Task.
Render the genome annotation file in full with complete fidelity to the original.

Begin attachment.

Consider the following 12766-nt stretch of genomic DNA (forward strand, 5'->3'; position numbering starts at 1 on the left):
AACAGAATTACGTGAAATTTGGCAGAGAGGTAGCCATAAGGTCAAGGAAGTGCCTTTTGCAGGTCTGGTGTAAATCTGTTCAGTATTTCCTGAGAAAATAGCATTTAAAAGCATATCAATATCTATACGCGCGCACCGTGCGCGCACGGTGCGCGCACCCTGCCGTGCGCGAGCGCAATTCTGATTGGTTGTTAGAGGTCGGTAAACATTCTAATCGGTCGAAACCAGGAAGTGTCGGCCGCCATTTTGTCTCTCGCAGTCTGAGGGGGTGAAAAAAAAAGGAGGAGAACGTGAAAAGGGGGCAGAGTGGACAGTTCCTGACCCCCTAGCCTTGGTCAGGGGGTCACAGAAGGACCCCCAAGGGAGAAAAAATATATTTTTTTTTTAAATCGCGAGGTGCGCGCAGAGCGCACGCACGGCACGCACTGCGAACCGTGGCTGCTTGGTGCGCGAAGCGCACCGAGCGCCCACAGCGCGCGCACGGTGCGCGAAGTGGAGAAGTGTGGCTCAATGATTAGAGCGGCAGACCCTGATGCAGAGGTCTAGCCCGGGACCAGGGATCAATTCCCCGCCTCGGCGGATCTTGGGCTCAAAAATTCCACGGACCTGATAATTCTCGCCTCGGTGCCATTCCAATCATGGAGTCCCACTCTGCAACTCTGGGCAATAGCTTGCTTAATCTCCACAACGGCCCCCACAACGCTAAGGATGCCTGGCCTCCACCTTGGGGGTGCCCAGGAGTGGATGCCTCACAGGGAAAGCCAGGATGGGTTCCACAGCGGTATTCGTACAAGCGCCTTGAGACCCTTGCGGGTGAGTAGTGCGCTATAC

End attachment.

Consider the following 12766-nt stretch of genomic DNA (forward strand, 5'->3'; position numbering starts at 1 on the left):
AACAGAATTACGTGAAATTTGGCAGAGAGGTAGCCATAAGGTCAAGGAAGTGCCTTTTGCAGGTCTGGTGTAAATCTGTTCAGTATTTCCTGAGAAAATAGCATTTAAAAGCATATCAATATCTATACGCGCGCACCGTGCGCGCACGGTGCGCGCACCCTGCCGTGCGCGAGCGCAATTCTGATTGGTTGTTAGAGGTCGGTAAACATTCTAATCGGTCGAAACCAGGAAGTGTCGGCCGCCATTTTGTCTCTCGCAGTCTGAGGGGGTGAAAAAAAAAGGAGGAGAACGTGAAAAGGGGGCAGAGTGGACAGTTCCTGACCCCCTAGCCTTGGTCAGGGGGTCACAGAAGGACCCCCAAGGGAGAAAAAATATATTTTTTTTTTAAATCGCGAGGTGCGCGCAGAGCGCACGCACGGCACGCACTGCGAACCGTGGCTGCTTGGTGCGCGAAGCGCACCGAGCGCCCACAGCGCGCGCACGGTGCGCGAAGTGGAGAAGTGTGGCTCAATGATTAGAGCGGCAGACCCTGATGCAGAGGTCTAGCCCGGGACCAGGGATCAATTCCCCGCCTCGGCGGATCTTGGGCTCAAAAATTCCACGGACCTGATAATTCTCGCCTCGGTGCCATTCCAATCATGGAGTCCCACTCTGCAACTCTGGGCAATAGCTTGCTTAATCTCCACAACGGCCCCCACAACGCTAAGGATGCCTGGCCTCCACCTTGGGGGTGCCCAGGAGTGGATGCCTCACAGGGAAAGCCAGGATGGGTTCCACAGCGGTATTCGTACAAGCGCCTTGAGACCCTTGCGGGTGAGTAGTGCGCTATAC